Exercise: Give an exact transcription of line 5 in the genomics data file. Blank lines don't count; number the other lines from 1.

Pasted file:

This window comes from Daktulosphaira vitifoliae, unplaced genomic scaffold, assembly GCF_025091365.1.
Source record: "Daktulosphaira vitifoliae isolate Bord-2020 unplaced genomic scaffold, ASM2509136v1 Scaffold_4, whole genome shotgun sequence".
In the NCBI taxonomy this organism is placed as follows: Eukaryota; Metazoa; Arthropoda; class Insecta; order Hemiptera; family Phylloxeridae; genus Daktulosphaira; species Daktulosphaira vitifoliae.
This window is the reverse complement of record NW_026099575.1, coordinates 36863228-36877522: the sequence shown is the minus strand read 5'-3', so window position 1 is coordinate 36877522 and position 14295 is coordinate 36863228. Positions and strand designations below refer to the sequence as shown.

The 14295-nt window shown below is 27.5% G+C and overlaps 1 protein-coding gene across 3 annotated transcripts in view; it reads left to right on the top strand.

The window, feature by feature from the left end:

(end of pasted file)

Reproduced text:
The 14295-nt window shown below is 27.5% G+C and overlaps 1 protein-coding gene across 3 annotated transcripts in view; it reads left to right on the top strand.